Andrea Hirata

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Hirata in 2012

Andrea Hirata is an Indonesian author best known for the 2005 novel Laskar Pelangi (The Rainbow Troops) and its sequels.

Biography[edit]

Hirata was born in Gantung, Belitung[1] on 24 October; he has not made his year of birth public.[2] While he was young, his parents changed his name seven times.[3] They eventually settled on the name Andrea, while the name Hirata was given by his mother.[3] He grew up in a poor family not far from a government-owned mine.[2]

Hirata started his tertiary education with a degree in economics from the University of Indonesia.[2] After receiving a scholarship from the European Union, he did his master's degree in Europe, first at the University of Paris then at Sheffield Hallam University in Britain;[2] his thesis dealt with telecommunications and the economy.[4]

Hirata released Laskar Pelangi (The Rainbow Troops) in 2005.[5] The novel, written in a period of six months, was based on his childhood experiences in Belitung;[2] he later described it as "an irony about a lack of access to education for children in one of the world's wealthiest islands.".[6] The novel went on to sell five million copies, with pirated editions selling 15 million more.[3] It also spawned three sequels: Sang Pemimpi (The Dreamer), Edensor and Maryamah Karpov.[2]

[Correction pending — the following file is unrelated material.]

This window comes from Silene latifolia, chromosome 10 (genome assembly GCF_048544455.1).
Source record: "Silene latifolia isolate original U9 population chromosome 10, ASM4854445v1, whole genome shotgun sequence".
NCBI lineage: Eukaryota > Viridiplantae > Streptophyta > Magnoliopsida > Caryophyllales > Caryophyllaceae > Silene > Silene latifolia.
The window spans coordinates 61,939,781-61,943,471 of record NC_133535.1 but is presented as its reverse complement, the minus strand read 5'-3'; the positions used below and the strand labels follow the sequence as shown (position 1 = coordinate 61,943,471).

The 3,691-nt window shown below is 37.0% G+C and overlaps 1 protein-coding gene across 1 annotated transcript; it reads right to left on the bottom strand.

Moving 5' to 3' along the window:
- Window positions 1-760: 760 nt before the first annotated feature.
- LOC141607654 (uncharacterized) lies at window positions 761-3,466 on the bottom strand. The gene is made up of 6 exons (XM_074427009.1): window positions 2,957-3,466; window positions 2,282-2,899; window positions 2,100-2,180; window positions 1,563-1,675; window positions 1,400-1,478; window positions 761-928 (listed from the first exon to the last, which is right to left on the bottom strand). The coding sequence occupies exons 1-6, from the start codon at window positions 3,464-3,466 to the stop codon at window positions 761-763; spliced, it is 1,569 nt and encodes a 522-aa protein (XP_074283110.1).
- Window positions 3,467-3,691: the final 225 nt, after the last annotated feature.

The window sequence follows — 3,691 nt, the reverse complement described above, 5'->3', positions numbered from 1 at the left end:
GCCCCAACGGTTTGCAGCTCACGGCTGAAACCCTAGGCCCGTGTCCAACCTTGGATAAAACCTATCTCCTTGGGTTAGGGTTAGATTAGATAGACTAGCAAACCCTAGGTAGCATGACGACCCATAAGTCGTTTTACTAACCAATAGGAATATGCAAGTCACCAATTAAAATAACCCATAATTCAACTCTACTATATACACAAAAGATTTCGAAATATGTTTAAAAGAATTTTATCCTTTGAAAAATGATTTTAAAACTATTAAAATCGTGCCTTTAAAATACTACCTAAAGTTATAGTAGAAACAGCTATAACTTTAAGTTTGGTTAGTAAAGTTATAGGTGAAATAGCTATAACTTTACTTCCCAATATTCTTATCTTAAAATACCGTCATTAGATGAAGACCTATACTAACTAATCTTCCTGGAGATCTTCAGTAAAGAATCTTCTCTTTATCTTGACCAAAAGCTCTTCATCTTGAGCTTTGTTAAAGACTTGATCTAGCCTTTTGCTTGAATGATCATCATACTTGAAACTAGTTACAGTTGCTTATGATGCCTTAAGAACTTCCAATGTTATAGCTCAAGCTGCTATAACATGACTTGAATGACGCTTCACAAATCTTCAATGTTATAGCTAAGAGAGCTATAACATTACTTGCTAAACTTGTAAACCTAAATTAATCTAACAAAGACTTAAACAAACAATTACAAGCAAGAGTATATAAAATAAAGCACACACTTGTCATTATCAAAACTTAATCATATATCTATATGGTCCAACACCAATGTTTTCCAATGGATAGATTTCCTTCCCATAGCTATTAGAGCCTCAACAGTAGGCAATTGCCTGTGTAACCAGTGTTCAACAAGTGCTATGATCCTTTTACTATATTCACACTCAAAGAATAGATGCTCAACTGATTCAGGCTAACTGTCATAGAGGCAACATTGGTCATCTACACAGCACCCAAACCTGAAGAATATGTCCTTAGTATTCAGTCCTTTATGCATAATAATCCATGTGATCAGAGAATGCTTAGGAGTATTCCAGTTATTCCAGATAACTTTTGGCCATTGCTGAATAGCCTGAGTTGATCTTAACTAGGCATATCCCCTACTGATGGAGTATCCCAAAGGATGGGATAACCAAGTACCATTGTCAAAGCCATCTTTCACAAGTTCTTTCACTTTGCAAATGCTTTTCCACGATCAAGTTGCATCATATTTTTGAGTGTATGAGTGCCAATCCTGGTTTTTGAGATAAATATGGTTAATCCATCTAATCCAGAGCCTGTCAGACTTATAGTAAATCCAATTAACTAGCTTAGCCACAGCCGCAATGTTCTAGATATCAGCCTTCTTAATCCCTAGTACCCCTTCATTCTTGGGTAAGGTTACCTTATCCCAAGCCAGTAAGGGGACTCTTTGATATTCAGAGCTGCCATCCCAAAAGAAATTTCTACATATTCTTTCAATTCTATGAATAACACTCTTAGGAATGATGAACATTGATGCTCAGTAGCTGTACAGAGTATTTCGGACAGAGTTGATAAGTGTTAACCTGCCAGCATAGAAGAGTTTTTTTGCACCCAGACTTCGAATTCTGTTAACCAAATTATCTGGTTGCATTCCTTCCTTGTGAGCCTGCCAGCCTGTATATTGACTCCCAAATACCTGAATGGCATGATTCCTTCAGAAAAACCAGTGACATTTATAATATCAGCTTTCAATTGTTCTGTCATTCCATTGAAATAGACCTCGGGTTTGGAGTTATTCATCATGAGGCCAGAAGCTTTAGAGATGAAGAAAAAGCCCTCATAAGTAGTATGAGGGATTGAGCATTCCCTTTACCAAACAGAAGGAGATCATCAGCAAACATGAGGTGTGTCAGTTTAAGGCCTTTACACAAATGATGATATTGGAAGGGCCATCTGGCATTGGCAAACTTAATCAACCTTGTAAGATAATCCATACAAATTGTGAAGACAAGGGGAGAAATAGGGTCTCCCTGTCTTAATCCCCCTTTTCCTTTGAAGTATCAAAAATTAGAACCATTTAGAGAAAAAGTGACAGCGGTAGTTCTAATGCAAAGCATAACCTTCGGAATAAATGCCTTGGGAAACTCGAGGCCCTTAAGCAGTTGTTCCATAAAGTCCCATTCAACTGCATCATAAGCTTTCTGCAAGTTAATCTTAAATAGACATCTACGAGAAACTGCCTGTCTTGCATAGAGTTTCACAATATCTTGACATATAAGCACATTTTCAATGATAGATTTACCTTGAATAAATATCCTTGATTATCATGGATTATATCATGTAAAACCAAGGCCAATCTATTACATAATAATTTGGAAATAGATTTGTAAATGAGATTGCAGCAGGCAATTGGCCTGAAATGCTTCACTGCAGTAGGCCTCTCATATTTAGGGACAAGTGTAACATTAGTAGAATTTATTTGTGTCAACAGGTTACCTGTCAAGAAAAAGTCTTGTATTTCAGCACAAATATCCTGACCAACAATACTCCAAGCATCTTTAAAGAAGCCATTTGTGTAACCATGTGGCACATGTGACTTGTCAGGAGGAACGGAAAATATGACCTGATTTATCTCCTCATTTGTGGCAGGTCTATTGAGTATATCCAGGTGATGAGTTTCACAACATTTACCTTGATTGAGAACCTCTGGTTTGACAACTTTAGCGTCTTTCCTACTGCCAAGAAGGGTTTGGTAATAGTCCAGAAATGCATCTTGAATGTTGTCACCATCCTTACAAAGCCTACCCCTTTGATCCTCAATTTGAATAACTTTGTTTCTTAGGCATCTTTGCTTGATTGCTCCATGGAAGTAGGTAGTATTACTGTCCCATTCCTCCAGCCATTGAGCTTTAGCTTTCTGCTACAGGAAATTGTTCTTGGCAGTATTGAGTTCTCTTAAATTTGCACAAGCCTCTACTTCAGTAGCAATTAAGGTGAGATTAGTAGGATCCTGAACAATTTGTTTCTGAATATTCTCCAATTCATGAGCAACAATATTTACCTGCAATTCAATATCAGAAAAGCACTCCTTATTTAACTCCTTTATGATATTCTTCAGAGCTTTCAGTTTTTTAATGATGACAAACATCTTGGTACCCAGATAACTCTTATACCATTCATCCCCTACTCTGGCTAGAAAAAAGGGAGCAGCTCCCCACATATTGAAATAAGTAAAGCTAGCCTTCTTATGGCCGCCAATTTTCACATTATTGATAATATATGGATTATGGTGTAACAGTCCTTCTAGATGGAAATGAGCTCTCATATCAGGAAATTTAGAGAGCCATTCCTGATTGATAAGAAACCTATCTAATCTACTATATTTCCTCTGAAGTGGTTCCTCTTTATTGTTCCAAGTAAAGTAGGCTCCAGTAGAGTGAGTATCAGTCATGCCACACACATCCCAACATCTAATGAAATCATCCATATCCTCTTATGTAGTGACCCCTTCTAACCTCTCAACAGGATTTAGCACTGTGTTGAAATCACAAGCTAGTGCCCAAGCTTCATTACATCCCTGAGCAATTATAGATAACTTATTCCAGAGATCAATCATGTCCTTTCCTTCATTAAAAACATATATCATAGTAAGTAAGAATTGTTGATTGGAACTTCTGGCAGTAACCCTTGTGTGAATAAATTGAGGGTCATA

Laskar Pelangi was adapted into a film of the same name in 2008 by directors Riri Riza and Mira Lesmana;[6] the film became the most-viewed Indonesian film of all time, being seen by 4.6 million viewers during its theatrical run.[7] He also worked at the telecommunications company Telkom Indonesia, eventually quitting to focus on writing.[4][8] In 2010 the international rights for the Laskar Pelangi tetralogy were bought by American agent Amer & Asia;[5] the rights were later acquired by Kathleen Anderson Literary Management.[8] Afterwards, Hirata opened a library in his hometown.[1]

By 2010, he was spending weekends in Belitung and weekdays in Java.[1] He later published his first English-language short story, "Dry Season", in Washington Square Review.[8] That same year, he spent three months attending a writer's workshop at the University of Iowa.[3][9]

In 2011, television network SCTV announced a 15-episode serial adaption of Laskar Pelangi; Hirata had previously said he would not allow such an adaptation, but later relented as he felt the network could guarantee quality.[8] By 2012 the English translation of his novel Laskar Pelangi had been picked up by FSG, Penguin Books, and Random House for sale in twenty countries; Hirata was the first Indonesian writer to be published with FSG.[7][10] That year he was a speaker at the Byron Bay Writers Festival.[10]


Award[edit]

Winner of New York Book Festival 2013 in general fiction category [11]

References[edit]

Footnotes
Bibliography